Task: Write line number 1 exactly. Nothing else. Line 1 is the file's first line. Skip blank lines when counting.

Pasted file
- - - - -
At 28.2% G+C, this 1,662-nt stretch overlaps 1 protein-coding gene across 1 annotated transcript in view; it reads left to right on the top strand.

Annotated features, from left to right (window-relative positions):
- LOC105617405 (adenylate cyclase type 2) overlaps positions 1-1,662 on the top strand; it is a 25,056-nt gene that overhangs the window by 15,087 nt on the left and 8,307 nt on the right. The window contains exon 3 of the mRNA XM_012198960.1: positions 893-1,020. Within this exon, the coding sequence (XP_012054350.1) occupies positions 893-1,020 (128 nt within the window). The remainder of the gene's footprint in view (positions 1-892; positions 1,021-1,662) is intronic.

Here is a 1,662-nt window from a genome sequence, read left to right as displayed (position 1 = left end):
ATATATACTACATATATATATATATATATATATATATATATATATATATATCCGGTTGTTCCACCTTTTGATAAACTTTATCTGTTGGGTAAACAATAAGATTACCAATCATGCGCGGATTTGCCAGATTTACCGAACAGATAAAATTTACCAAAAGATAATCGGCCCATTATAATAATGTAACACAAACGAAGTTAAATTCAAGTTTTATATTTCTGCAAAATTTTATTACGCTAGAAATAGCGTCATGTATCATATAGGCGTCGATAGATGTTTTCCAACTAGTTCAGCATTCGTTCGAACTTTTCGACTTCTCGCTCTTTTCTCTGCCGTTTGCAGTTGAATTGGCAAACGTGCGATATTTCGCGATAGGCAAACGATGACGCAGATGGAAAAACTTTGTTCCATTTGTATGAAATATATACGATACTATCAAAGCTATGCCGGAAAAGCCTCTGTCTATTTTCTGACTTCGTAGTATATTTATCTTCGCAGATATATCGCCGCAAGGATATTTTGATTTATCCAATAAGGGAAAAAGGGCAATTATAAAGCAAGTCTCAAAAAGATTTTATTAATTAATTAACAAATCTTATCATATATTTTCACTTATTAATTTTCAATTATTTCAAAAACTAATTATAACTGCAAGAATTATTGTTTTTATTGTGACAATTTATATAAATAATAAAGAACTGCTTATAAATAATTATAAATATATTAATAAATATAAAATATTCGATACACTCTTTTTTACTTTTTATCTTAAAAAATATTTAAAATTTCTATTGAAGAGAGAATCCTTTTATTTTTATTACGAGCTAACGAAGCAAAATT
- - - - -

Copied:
At 28.2% G+C, this 1,662-nt stretch overlaps 1 protein-coding gene across 1 annotated transcript in view; it reads left to right on the top strand.